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Trisomy 18 (Edwards syndrome)TTrisomy 18 (Edwards syndrome)Trisomy 18 (Edwards syndrome)EnglishGeneticsChild (0-12 years)BodyNAConditions and diseasesCaregivers Adult (19+)NA2016-07-19T04:00:00ZDavid Chitayat, MD, FABMG, FACMG, FCCMG, FRCPC11.000000000000046.0000000000000902.000000000000Health (A-Z) - ConditionsHealth A-Z<p>Information for parents about trisomy 18, a rare genetic condition that causes developmental delay and affects many different organ systems.</p><h2>What is a trisomy?</h2><p>The term trisomy (say: TRY-so-mee) means that there are three <a href="/htbw?module=genetics">chromosomes</a>, rather than the usual pair of chromosomes. For example, a baby with <a href="/Article?contentid=9&language=English">Down syndrome</a> usually has three copies of chromosome 21, rather than the usual pair. The condition is thus called "trisomy 21."</p><h2>What is trisomy 18?<br></h2><p>Trisomy 18 is a rare chromosome abnormality that affects approximately one in every 6,000 to 8,000 live births. These children have developmental delay, as well as birth defects and health problems involving nearly every organ system in the body.</p><p>Trisomy 18 is also called Edwards syndrome, after the physician who first described the disorder.<br></p> <figure class="asset-c-80"> <span class="asset-image-title">Edwards syndrome </span><span class="asset-image-title"></span><span class="asset-image-title"></span><span class="asset-image-title">karyotype</span><img src="https://assets.aboutkidshealth.ca/akhassets/Trisomy_18_Edwards_syndrome_MED_ILL_EN.jpg" alt="The pairs of chromosomes in a female with an extra copy of chromosome 18" /><figcaption class="asset-image-caption">People</figcaption><figcaption class="asset-image-caption"></figcaption><figcaption class="asset-image-caption"></figcaption><figcaption class="asset-image-caption"> with Edwards syndrome have an extra copy of chromosome 18.</figcaption> </figure><h2>Key points</h2> <ul> <li>Trisomy 18 is a rare condition caused by an extra copy of chromosome 18.</li> <li>Children with trisomy 18 have severe developmental delay, as well as severe birth defects and health problems involving nearly every organ system in the body. </li> <li>It is difficult to predict the life expectancy of a baby with trisomy 18.</li> <li>Parents of a baby with trisomy 18 are encouraged to seek genetic counselling.</li> </ul><h2>Signs and symptoms of trisomy 18</h2><p>Babies with trisomy 18 have low birth weight, have a weak cry and startle to sound. They have problems feeding and fail to thrive. They have a small head size, with a prominent back of the head (occiput). Their ears are usually low-set and the openings of their eyes, their nose and their mouth are small. Their sternum (breastbone) is typically short. Almost all babies with trisomy 18 have <a href="/Article?contentid=1600&language=English">heart defects</a>. They have clenched fists from before birth and extending the fingers fully is difficult. Their elbows and knee joints are in a bent position rather than relaxed. They typically have club feet and their feet have been described as a “rocker bottom” due to their shape. Babies with trisomy 18 may also have <a href="/Article?contentid=371&language=English">spina bifida</a>, <a href="/Article?contentid=380&language=English">cleft lip and palate</a>, eye problems and hearing loss. Some develop <a href="/Article?contentid=2060&language=English">seizures</a> in the first year of life, <a href="/htbw?module=kidney-child">kidney</a> problems and <a href="/article?contentid=2006&language=English">scoliosis</a> (curvature of the spine).<br></p><p>Feeding difficulties, heart problems and an increased susceptibility to infection are factors which contribute to the death of children with trisomy 18.</p><h2>What causes trisomy 18?<br></h2><p>Usually each egg and sperm cell contains 23 chromosomes. At the time of <a href="/Article?contentid=310&language=English">fertilization</a>, the sperm and egg unite and create a cell with 23 chromosome pairs, or 46 chromosomes. In this manner, a child receives exactly half of their genetic material from each parent. </p><p>Sometimes, an error occurs when the egg or sperm cell is forming, causing it to have an extra chromosome. When this cell contributes the extra chromosome 18 to the embryo, trisomy 18 results. The extra chromosome 18 can come from either the mother’s egg cell or the father’s sperm cell. The abnormalities seen in babies with trisomy 18 result from having this extra chromosome 18 in each of the body’s cells.</p><p>Rarely, mosaic trisomy 18 may occur when the error in cell division occurs after fertilization. These babies have some cells with an extra chromosome 18 and others with the normal number. These babies usually have milder forms of trisomy 18. </p><h2>Diagnosis of trisomy 18</h2><p>Babies with trisomy 18 have a unique group of characteristics and can be diagnosed by physical examination. To confirm the diagnosis, a small blood sample can be taken and the chromosomes can be analyzed to determine the presence of an extra chromosome 18.</p><p>Chromosomal abnormalities can also be diagnosed before birth by analyzing cells in the amniotic fluid obtained by <a href="/Article?contentid=342&language=English">amniocentesis</a>, or from the placenta, obtained by <a href="/Article?contentid=342&language=English">chorionic villus sampling</a> (CVS) or from the fetal blood obtained by cordocentesis. Screening for trisomy 18 is also available through first trimester screening (FTS), integrated prenatal screening (IPS) or by non-invasive prenatal testing (NIPT). The diagnosis of trisomy 18 can also be suggested by detailed <a href="/Article?contentid=342&language=English">fetal ultrasound</a>; however, ultrasound is not 100% accurate, since not all abnormalities can be seen on ultrasound and the same abnormalities seen prenatally in trisomy 18 can also be seen in other conditions. In contrast, a <a href="/htbw?module=genetics">chromosome analysis</a>, whether performed on fetal/newborn blood sample, cells from the amniotic fluid or placental sample, is over 99.9% accurate.</p>
Trisomie 18 (syndrome d’Edwards)TTrisomie 18 (syndrome d’Edwards)Trisomy 18 (Edwards syndrome)FrenchGeneticsChild (0-12 years)BodyNAConditions and diseasesAdult (19+) CaregiversNA2016-07-19T04:00:00ZDavid Chitayat, MD, FABMG, FACMG, FCCMG, FRCPCHealth (A-Z) - ConditionsHealth A-Z<p>Renseignements pour les parents au sujet de la trisomie 18, un trouble génétique rare qui cause des retards de développement et touche différents systèmes organiques.</p><h2>Qu’est-ce qu’une trisomie?</h2><p>Le terme trisomie (prononcez : tri-zo-mi) signifie que trois chromosomes sont présents plutôt que la paire habituelle de <a href="/htbw?module=genetics">chromosomes</a>. Par exemple, un bébé atteint du <a href="/Article?contentid=9&language=French">syndrome de Down</a> présente généralement trois exemplaires du chromosome 21 au lieu de la paire habituelle. Le trouble est ainsi nommé « trisomie 21 ».</p><h2>Qu’est-ce que la trisomie 18?</h2><p>La trisomie 18 est une anomalie chromosomique rare qui affecte approximativement une naissance sur 5 000 à 10 000. Ces enfants présentent des retards de développement importants de même que des anomalies congénitales graves et des problèmes de santé touchant presque tous les systèmes organiques du corps.</p><p>La trisomie 18 est aussi nommée syndrome d’Edwards, d’après le médecin qui le premier a décrit ce trouble.</p> <figure class="asset-c-80"> <span class="asset-image-title">Caryotype du syndrome d’Edwards</span><img src="https://assets.aboutkidshealth.ca/akhassets/Trisomy_18_Edwards_syndrome_MED_ILL_EN.jpg" alt="Les paires de chromosomes d’une femelle avec une copie supplémentaire du chromosome 18" /><figcaption class="asset-image-caption">Les personnes atteintes du syndrome d’Edwards présentent un exemplaire excédentaire du chromosome 18.</figcaption> </figure><h2>À retenir</h2><ul><li>La trisomie 18 est un trouble rare causé par un exemplaire excédentaire du chromosome 18.</li><li>Ces enfants atteints de trisomie 18 présentent des retards de développement importants de même que des anomalies congénitales graves et des problèmes de santé touchant presque tous les systèmes organiques du corps.</li><li>Il est difficile de prédire l’espérance de vie d’un bébé atteint de trisomie 18.</li><li>On suggère aux parents d’un bébé atteint de trisomie 18 de demander une consultation génétique.</li></ul><h2>Symptômes de la trisomie 18</h2><p>Les bébés atteints de trisomie 18 présentent un faible poids de naissance, pleurent faiblement et sursautent au bruit. Ils éprouvent des problèmes à s’alimenter et n’arrivent pas à se développer. Leur tête est de petite taille, l’arrière étant proéminent (occiput). La position de leurs oreilles est habituellement basse et les ouvertures de leurs yeux, de leur nez et de leur bouche sont petites. Leur sternum est typiquement court. Presque tous les bébés atteints de trisomie 18 présentent des <a href="/Article?contentid=1600&language=French">malformations cardiaques</a>. Leurs poings sont serrés avant même la naissance et l’extension complète des doigts est difficile. Leurs articulations des coudes et des genoux restent en position courbée plutôt que relâchée. Ils présentent typiquement un pied bot et leurs pieds ont été décrits comme étant en « forme de piolet » en raison de leur malformation. Les bébés atteints de trisomie 18 peuvent aussi présenter un <a href="/Article?contentid=371&language=French">spina-bifida</a>, un <a href="/Article?contentid=380&language=French">bec-de-lièvre et une fente palatine</a>, des troubles oculaires et une perte d’audition. Certains développent des <a href="/Article?contentid=2060&language=French">convulsions</a> au cours de leur première année de vie, des troubles <a href="/htbw?module=kidney-child">rénaux</a> et une <a href="/article?contentid=2006&language=French">scoliose</a> (une courbature de la colonne).</p><p>Les difficultés d’alimentation, les troubles cardiaques et une sensibilité croissante aux infections sont des facteurs qui contribuent à la mort de ces enfants.</p><h2>Qu’est-ce qui cause la trisomie 18?</h2><p>Habituellement, chaque ovule et chaque spermatozoïde comprend 23 chromosomes. Au moment de la <a href="/Article?contentid=310&language=French">fécondation</a>, le spermatozoïde et l’ovule s’unissent et créent une cellule composée de 23 paires de chromosomes, soit 46 chromosomes. De cette façon, un enfant reçoit exactement la moitié de son matériel génétique de chacun de ses parents.</p><p>Parfois, une erreur se produit lors de la formation de l’ovule ou du spermatozoïde, entraînant la présence d’un chromosome excédentaire. Lorsque cette cellule donne un chromosome 18 excédentaire à l’embryon, il en résulte une trisomie 18. Le chromosome 18 excédentaire peut provenir de l’ovule de la mère ou du spermatozoïde du père. Les anomalies observées chez les bébés atteints de trisomie 18 sont le résultat de la présence de ce chromosome 18 excédentaire dans chacune des cellules du corps.</p><p>À l’occasion, le chromosome excédentaire 18 est attaché à un autre chromosome de l’ovule ou du spermatozoïde; on parle alors d’une translocation. Il s’agit de la seule forme de trisomie 18 pouvant être héréditaire dans une famille. Parfois, un parent peut être porteur d’un réarrangement « équilibré » où le chromosome 18 est attaché à un autre chromosome. Cependant, puisque le parent ne possède pas de matériel chromosomique excédentaire ou manquant, on dit qu’il présente une « translocation équilibrée » puisqu’il est normal et en santé.</p><p>En de rares occasions, une trisomie 18 mosaïque peut se produire quand l’erreur de division cellulaire survient après la fécondation. Certaines cellules de ces bébés possèdent un chromosome 18 excédentaire et d’autres ont le nombre habituel. Ces bébés présentent habituellement une forme atténuée de trisomie 18.</p><h2>Diagnostic de la trisomie 18</h2><p>Les bébés atteints de trisomie 18 possèdent un ensemble unique de caractéristiques qui peuvent être diagnostiquées par un examen physique. Afin de confirmer un diagnostic, un petit échantillon de sang peut être prélevé et les chromosomes peuvent être analysés pour déterminer la présence d’un chromosome 18 excédentaire.</p><p>Les anomalies chromosomiques peuvent être diagnostiquées avant la naissance en analysant les cellules contenues dans le liquide amniotique obtenues par <a href="/Article?contentid=342&language=French">amniocentèse</a> ou par le placenta au moyen du <a href="/Article?contentid=342&language=French">prélèvement de villosités choriales (PVC</a>). Le diagnostic de la trisomie 18 peut aussi être soupçonné par une <a href="/Article?contentid=342&language=French">échographie fœtale</a> détaillée; cependant, l’échographie n’est pas précise à 100 %, car ce ne sont pas toutes les anomalies qui peuvent être visibles à l’échographie. Par ailleurs, une <a href="/htbw?module=genetics">analyse chromosomique</a>, qu’elle soit réalisée au moyen d’un échantillon sanguin, de cellules prélevées du liquide amniotique ou du placenta, est précise à plus de 99,9 %.</p>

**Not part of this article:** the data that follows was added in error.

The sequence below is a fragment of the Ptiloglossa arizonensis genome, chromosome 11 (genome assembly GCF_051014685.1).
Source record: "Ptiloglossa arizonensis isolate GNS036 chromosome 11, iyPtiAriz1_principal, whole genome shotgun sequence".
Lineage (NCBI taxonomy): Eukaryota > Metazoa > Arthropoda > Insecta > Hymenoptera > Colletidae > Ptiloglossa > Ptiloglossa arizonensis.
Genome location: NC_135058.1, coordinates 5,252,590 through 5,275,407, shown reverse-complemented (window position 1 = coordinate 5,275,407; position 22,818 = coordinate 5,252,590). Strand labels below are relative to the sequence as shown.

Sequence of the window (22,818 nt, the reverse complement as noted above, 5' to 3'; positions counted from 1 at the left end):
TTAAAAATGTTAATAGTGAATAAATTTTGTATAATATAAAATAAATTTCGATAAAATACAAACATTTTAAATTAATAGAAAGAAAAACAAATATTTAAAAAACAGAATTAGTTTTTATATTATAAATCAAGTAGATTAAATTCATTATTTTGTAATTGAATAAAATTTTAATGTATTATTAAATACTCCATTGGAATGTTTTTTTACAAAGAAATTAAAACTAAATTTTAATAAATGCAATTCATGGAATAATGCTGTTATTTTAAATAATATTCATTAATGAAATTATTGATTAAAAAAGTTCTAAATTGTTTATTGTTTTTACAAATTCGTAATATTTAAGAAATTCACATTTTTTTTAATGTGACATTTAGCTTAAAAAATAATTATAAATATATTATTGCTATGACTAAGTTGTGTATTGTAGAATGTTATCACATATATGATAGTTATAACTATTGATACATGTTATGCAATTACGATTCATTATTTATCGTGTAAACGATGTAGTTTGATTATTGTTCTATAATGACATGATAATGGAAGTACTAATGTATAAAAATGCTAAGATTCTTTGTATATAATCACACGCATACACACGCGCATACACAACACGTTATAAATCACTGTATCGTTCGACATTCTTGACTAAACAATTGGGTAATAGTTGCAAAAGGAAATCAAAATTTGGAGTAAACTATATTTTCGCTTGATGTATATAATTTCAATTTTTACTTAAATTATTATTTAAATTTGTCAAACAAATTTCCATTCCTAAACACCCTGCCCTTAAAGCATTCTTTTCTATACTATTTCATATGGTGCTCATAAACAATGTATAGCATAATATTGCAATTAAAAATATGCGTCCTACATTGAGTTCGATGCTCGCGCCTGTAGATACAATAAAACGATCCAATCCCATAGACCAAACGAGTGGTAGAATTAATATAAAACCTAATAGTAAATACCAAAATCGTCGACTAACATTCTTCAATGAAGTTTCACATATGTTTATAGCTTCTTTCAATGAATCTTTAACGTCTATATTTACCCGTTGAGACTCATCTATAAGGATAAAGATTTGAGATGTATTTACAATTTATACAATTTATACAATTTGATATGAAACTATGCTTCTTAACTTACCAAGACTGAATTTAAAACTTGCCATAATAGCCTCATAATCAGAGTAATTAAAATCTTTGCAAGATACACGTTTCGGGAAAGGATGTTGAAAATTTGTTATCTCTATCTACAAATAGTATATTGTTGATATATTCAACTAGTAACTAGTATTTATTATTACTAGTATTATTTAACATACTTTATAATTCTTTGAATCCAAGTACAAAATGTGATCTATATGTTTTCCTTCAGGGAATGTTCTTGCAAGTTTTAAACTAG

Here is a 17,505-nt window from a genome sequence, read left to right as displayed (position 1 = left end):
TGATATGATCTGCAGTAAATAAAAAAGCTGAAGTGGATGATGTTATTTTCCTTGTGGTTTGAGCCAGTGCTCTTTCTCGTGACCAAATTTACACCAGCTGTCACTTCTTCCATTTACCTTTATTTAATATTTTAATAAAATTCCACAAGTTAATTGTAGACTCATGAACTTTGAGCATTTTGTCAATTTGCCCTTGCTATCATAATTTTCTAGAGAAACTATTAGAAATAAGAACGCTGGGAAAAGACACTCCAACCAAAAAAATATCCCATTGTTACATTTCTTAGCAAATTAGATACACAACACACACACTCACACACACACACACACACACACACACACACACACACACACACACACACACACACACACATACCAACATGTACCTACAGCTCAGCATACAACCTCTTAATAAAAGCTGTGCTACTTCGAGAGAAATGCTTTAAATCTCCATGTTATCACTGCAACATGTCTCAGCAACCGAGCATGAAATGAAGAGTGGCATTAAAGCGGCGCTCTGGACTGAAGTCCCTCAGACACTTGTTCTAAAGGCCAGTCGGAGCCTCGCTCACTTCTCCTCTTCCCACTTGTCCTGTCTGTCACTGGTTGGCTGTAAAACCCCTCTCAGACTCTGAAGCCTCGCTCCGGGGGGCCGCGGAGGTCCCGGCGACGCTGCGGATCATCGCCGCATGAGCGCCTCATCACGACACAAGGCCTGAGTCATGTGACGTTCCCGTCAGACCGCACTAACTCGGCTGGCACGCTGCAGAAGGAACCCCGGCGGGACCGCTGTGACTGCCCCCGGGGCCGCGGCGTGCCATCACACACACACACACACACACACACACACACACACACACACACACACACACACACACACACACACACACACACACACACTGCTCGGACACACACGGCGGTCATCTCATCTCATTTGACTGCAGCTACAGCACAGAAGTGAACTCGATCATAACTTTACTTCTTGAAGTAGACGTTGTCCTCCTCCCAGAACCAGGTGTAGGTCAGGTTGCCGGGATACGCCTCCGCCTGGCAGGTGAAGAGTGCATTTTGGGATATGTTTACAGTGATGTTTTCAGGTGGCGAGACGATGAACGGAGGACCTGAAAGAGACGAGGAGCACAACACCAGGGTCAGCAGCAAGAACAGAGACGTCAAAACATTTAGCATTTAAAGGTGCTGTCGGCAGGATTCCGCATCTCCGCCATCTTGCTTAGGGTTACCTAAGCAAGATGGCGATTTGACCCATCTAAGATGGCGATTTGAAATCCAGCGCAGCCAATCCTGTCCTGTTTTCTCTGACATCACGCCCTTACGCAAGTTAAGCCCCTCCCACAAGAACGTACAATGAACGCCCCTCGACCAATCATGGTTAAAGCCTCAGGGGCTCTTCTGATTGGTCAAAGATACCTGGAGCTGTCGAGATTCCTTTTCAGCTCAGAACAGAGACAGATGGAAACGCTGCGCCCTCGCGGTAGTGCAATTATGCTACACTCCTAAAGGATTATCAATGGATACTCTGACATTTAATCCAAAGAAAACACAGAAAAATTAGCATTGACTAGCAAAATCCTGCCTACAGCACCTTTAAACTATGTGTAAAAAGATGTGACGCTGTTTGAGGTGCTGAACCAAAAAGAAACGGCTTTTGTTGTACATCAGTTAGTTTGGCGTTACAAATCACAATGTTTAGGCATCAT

Trisomy 18 (Edwards syndrome)875.000000000000Trisomy 18 (Edwards syndrome)Trisomy 18 (Edwards syndrome)TEnglishGeneticsChild (0-12 years)BodyNAConditions and diseasesCaregivers Adult (19+)NA2016-07-19T04:00:00ZDavid Chitayat, MD, FABMG, FACMG, FCCMG, FRCPC11.000000000000046.0000000000000902.000000000000Health (A-Z) - ConditionsHealth A-Z<p>Information for parents about trisomy 18, a rare genetic condition that causes developmental delay and affects many different organ systems.</p><h2>What is a trisomy?</h2><p>The term trisomy (say: TRY-so-mee) means that there are three <a href="/htbw?module=genetics">chromosomes</a>, rather than the usual pair of chromosomes. For example, a baby with <a href="/Article?contentid=9&language=English">Down syndrome</a> usually has three copies of chromosome 21, rather than the usual pair. The condition is thus called "trisomy 21."</p><h2>What is trisomy 18?<br></h2><p>Trisomy 18 is a rare chromosome abnormality that affects approximately one in every 6,000 to 8,000 live births. These children have developmental delay, as well as birth defects and health problems involving nearly every organ system in the body.</p><p>Trisomy 18 is also called Edwards syndrome, after the physician who first described the disorder.<br></p> <figure class="asset-c-80"> <span class="asset-image-title">Edwards syndrome </span><span class="asset-image-title"></span><span class="asset-image-title"></span><span class="asset-image-title">karyotype</span><img src="https://assets.aboutkidshealth.ca/akhassets/Trisomy_18_Edwards_syndrome_MED_ILL_EN.jpg" alt="The pairs of chromosomes in a female with an extra copy of chromosome 18" /><figcaption class="asset-image-caption">People</figcaption><figcaption class="asset-image-caption"></figcaption><figcaption class="asset-image-caption"></figcaption><figcaption class="asset-image-caption"> with Edwards syndrome have an extra copy of chromosome 18.</figcaption> </figure><h2>Key points</h2> <ul> <li>Trisomy 18 is a rare condition caused by an extra copy of chromosome 18.</li> <li>Children with trisomy 18 have severe developmental delay, as well as severe birth defects and health problems involving nearly every organ system in the body. </li> <li>It is difficult to predict the life expectancy of a baby with trisomy 18.</li> <li>Parents of a baby with trisomy 18 are encouraged to seek genetic counselling.</li> </ul><h2>Signs and symptoms of trisomy 18</h2><p>Babies with trisomy 18 have low birth weight, have a weak cry and startle to sound. They have problems feeding and fail to thrive. They have a small head size, with a prominent back of the head (occiput). Their ears are usually low-set and the openings of their eyes, their nose and their mouth are small. Their sternum (breastbone) is typically short. Almost all babies with trisomy 18 have <a href="/Article?contentid=1600&language=English">heart defects</a>. They have clenched fists from before birth and extending the fingers fully is difficult. Their elbows and knee joints are in a bent position rather than relaxed. They typically have club feet and their feet have been described as a “rocker bottom” due to their shape. Babies with trisomy 18 may also have <a href="/Article?contentid=371&language=English">spina bifida</a>, <a href="/Article?contentid=380&language=English">cleft lip and palate</a>, eye problems and hearing loss. Some develop <a href="/Article?contentid=2060&language=English">seizures</a> in the first year of life, <a href="/htbw?module=kidney-child">kidney</a> problems and <a href="/article?contentid=2006&language=English">scoliosis</a> (curvature of the spine).<br></p><p>Feeding difficulties, heart problems and an increased susceptibility to infection are factors which contribute to the death of children with trisomy 18.</p><h2>What causes trisomy 18?<br></h2><p>Usually each egg and sperm cell contains 23 chromosomes. At the time of <a href="/Article?contentid=310&language=English">fertilization</a>, the sperm and egg unite and create a cell with 23 chromosome pairs, or 46 chromosomes. In this manner, a child receives exactly half of their genetic material from each parent. </p><p>Sometimes, an error occurs when the egg or sperm cell is forming, causing it to have an extra chromosome. When this cell contributes the extra chromosome 18 to the embryo, trisomy 18 results. The extra chromosome 18 can come from either the mother’s egg cell or the father’s sperm cell. The abnormalities seen in babies with trisomy 18 result from having this extra chromosome 18 in each of the body’s cells.</p><p>Rarely, mosaic trisomy 18 may occur when the error in cell division occurs after fertilization. These babies have some cells with an extra chromosome 18 and others with the normal number. These babies usually have milder forms of trisomy 18. </p><h2>Diagnosis of trisomy 18</h2><p>Babies with trisomy 18 have a unique group of characteristics and can be diagnosed by physical examination. To confirm the diagnosis, a small blood sample can be taken and the chromosomes can be analyzed to determine the presence of an extra chromosome 18.</p><p>Chromosomal abnormalities can also be diagnosed before birth by analyzing cells in the amniotic fluid obtained by <a href="/Article?contentid=342&language=English">amniocentesis</a>, or from the placenta, obtained by <a href="/Article?contentid=342&language=English">chorionic villus sampling</a> (CVS) or from the fetal blood obtained by cordocentesis. Screening for trisomy 18 is also available through first trimester screening (FTS), integrated prenatal screening (IPS) or by non-invasive prenatal testing (NIPT). The diagnosis of trisomy 18 can also be suggested by detailed <a href="/Article?contentid=342&language=English">fetal ultrasound</a>; however, ultrasound is not 100% accurate, since not all abnormalities can be seen on ultrasound and the same abnormalities seen prenatally in trisomy 18 can also be seen in other conditions. In contrast, a <a href="/htbw?module=genetics">chromosome analysis</a>, whether performed on fetal/newborn blood sample, cells from the amniotic fluid or placental sample, is over 99.9% accurate.</p><h2>Life expectancy of a baby with trisomy 18</h2><p>Fifty per cent of babies born with trisomy 18 survive beyond their first six to nine days. About 12% of babies born with trisomy 18 survive the first year of life. It is difficult to predict the life expectancy of a baby with trisomy 18 if the baby does not have any immediate life-threatening problems. For babies that have survived their first 30 days of life, 36% were alive at one year. About 10% of children born with trisomy 18 survive until 10 years of age. </p><h2>There is a small chance of having another child with trisomy 18</h2><p>The risk of having a baby with trisomy 18 increases with the mother’s age. However, the average age of the mother at delivery of a baby with trisomy 18 is 32 years. In general, in each subsequent <a href="/Article?contentid=316&language=English">pregnancy</a>, the chance of having another baby with trisomy 18 is no greater than 1%. </p><h2>Genetic counselling is recommended</h2><p>Parents of a baby with trisomy 18 are encouraged to seek <a href="/Article?contentid=343&language=English">genetic counselling</a>. This can help parents to:</p><ul><li>understand the results of chromosomal tests in detail</li><li>understand the chances that other babies will be affected</li><li>understand the diagnosis options for other pregnancies</li></ul>https://assets.aboutkidshealth.ca/akhassets/Trisomy_18_Edwards_syndrome_MED_ILL_EN.jpgTrisomy 18 (Edwards syndrome)False